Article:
There’s more to the Gardiner than our collections. Take a clay class, learn about the art of ceramics with world-renowned guest speakers, or join us for one of our many special events.
The Gardiner Museum celebrates the art of ceramics and engages local and international audiences by promoting understanding of the long history of people crafting in clay.
Through the display of its permanent collections and special exhibitions, as well as through studio education, programs that engage diverse communities, and major contributions to scholarship, the Gardiner champions ceramics.
Support from the community is vital to the Gardiner’s ability to continue to provide
Reserve your table for the Santa Claus Parade Brunch. Enjoy a delicious buffet with one of the best views of the parade in the city. Space is limited so book your spot early!
You're invited on a journey from the steamy kitchens of cooks who advocated light, flavourful cuisine centuries before our time to the dining rooms of connoisseurs who relished their meals served on newly-invented vessels. Be transported back to the 18th century through stunning objects, decadent recipes, amusing stories, and theatrical sets. Plan your visit to Savour: Food Culture in the Age of Enlightenment now!
Join us on November 21 for the opening of the International Ceramic Art Fair and be the first to see and purchase exceptional ceramics by women-identified artists. Proceeds from the event support the Gardiner's clay education and outreach programs. Buy your ticket now!
The Gardiner Museum is among the few museums in the world focused on ceramics, and is one of the most important specialty museums internationally. It houses approximately 4,000 objects, including European porcelain, ceramics from the Ancient Americas, Chinese porcelain, Japanese porcelain, and contemporary ceramics. Search the collection online!
Everyone can love clay! Become a Friend at one of the world’s great specialty museums and enjoy the benefits, including unlimited admission, invitations to exhibition previews and special events, discounts on lectures and clay classes, and more.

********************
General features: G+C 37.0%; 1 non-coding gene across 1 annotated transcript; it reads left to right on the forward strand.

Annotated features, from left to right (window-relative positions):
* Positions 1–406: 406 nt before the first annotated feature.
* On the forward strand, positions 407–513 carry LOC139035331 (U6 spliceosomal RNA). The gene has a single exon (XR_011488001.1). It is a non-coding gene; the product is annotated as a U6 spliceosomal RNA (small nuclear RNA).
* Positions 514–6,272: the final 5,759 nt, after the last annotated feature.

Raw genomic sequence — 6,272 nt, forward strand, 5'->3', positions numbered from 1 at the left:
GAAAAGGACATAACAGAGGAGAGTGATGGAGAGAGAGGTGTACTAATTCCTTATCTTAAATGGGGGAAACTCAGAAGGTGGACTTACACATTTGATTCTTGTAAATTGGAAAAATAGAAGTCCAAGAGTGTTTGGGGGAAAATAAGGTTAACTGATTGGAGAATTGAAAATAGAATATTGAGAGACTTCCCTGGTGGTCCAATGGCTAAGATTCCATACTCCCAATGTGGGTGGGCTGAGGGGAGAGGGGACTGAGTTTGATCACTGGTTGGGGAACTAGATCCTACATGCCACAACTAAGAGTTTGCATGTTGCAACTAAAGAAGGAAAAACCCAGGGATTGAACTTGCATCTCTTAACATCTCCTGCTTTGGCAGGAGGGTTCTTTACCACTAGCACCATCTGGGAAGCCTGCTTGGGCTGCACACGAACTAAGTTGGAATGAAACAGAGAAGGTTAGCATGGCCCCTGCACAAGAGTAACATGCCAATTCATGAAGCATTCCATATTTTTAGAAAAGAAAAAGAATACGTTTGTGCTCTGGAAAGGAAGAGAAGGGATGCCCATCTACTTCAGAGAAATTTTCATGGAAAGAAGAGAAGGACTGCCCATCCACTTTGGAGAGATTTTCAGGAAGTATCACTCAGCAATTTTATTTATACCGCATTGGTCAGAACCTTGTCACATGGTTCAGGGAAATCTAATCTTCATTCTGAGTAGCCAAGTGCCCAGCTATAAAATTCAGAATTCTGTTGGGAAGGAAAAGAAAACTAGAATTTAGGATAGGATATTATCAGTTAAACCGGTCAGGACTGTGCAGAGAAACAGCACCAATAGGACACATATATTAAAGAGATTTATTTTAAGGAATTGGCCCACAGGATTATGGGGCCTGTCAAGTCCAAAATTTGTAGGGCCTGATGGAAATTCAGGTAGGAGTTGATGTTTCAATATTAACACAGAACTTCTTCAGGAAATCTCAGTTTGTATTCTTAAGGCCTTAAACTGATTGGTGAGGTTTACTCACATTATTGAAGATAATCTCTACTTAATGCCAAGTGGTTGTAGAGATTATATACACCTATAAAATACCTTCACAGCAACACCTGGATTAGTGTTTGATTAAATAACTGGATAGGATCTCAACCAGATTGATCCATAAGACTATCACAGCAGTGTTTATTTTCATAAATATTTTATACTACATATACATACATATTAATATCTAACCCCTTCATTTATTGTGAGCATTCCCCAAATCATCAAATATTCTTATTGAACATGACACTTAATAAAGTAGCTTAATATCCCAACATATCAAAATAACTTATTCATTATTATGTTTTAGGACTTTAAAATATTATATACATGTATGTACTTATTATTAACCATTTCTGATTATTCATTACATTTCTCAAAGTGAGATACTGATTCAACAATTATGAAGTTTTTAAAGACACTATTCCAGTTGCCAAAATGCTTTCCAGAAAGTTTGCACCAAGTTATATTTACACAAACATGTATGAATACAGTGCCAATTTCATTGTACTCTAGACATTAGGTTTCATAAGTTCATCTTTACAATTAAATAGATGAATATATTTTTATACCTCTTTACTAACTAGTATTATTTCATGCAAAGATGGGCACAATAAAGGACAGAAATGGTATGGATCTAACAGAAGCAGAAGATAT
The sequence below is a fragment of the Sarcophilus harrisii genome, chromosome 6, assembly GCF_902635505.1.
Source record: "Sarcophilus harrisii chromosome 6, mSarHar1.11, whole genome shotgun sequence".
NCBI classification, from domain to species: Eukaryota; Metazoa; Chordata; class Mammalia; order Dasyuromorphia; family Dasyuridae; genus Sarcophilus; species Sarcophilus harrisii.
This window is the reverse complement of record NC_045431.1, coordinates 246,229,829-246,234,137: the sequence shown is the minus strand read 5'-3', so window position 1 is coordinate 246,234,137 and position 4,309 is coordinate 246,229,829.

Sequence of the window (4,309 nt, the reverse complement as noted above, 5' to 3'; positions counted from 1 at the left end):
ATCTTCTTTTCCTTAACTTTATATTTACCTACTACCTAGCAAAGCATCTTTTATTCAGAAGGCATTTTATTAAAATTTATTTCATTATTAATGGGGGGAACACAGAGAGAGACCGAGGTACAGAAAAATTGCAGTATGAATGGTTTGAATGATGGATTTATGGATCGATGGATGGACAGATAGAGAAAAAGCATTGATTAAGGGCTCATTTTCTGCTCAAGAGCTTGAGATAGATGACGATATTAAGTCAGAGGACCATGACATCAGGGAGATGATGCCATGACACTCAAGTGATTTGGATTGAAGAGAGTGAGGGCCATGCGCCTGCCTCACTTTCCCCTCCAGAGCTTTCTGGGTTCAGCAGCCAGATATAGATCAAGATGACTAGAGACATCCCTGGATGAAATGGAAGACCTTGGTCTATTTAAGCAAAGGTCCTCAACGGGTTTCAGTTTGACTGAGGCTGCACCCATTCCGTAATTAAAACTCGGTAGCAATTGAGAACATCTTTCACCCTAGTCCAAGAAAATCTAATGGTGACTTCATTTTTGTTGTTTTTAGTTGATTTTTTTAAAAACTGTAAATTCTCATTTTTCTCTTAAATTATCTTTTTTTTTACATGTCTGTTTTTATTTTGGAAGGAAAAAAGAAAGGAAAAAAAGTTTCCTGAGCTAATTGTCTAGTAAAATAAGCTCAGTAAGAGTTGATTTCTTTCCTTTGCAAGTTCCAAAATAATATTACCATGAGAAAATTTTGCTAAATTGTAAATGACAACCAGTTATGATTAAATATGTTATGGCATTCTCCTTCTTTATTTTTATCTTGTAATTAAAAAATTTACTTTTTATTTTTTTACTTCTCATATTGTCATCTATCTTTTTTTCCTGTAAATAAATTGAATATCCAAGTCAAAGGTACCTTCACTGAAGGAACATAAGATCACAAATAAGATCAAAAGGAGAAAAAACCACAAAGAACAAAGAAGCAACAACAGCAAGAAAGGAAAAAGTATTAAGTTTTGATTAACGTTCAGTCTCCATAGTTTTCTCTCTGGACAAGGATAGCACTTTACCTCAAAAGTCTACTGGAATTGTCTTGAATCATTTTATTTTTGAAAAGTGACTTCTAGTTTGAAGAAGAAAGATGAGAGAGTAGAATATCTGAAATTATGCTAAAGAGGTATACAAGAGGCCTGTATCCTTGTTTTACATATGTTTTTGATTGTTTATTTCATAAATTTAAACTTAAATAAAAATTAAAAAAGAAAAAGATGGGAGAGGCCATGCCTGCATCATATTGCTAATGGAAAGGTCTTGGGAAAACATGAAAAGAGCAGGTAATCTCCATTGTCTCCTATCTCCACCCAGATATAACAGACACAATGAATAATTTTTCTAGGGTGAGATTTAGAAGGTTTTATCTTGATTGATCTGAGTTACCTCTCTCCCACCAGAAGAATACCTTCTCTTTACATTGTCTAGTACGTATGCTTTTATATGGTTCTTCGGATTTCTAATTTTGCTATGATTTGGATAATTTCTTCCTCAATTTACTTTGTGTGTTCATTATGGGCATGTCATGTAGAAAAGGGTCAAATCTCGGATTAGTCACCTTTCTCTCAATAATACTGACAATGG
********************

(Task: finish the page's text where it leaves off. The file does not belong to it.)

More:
Who says ceramics can’t be spooky? From an ancient god wearing the skin of his victim to a porcelain goblin, these objects from our galleries are sure to serve up a scare. Pay them a visit to get some eerie inspiration this Halloween!
Monkey Skull Vessel. Guatemala, Highlands, AD 600 – 750. Earthenware. Gift of George and Helen Gardiner. G83.1.119
This skull was a chocolate-drinking vessel, often used by the elite to express the divine and worldly power of Maya rulers. This particular vessel may portray either a sacred ancestor or the mythical Hun Hunahpu, who was said to have been tricked by demonic lords of the Underworld, beheaded, and transformed into a calabash (or gourd).
Pilloried Harlequin. Netherlands, De Matelen Pot Workshop, c. 1691 – 1721. Red earthenware. Purchased with funds raised by the Twelve Trees of Christmas Gala. G97.8.1
This pilloried harlequin looks like he’s seen better days. The main purpose of putting criminals in the pillory was to publicly humiliate them, but those who gathered to participate in public mockeries would often bring mud, rotten food, and even dead animals to throw at the offender—injuries and even deaths would often occur if crowds became violent.
Head of Xipe Totec, Aztec style (but possibly made in Veracruz), Mexico. Late Postclassic period, AD 1428 – 1521. Earthenware. Gift of George and Helen Gardiner. G83.1.0073
This unnerving sculpture represents the head of Xipe Totec, a Mesoamerican god associated with the shedding of death and the coming of new life. Known as “The Flayed One,” Xipe Totec flayed himself to give food to humanity and is commonly portrayed wearing the skin of a sacrificed person over his own. Remind you of any scary movies? This inspired an ancient ceremony called Tlacaxipehualiztli, which involved the flaying of war prisoners by priests, who would wear the victim’s skins in honour of the revered god.
Goblin Orchid, 2010. Shary Boyle, Canadian. Porcelain. Gift of the artist. G10.6.1
Check out the menacing teeth on this goblin! An artist whose work considers the social history of ceramic figurines, animist mythologies and folk art forms, Shary Boyle said in a recent interview, “My work has often been described as dark or creepy or grotesque or frightening or unsettling.”
Bat Effigy Vessel. Tairona culture, Columbia. AD 1000 – 1500. Earthenware. Gift of George and Helen Gardiner. G83.1.0174
Though they’re often associated with blood-sucking vampires this time of year, only three of over 1,300 species of bats feed primarily on blood. This Tairona ritual vessel features an anthropomorphic bat, which was believed to be a spirit animal into which shamans could transform themselves. This combined human and bat figure probably represents a shaman in his spiritual form.
111 Queen's Park
Canada, M5S 2C7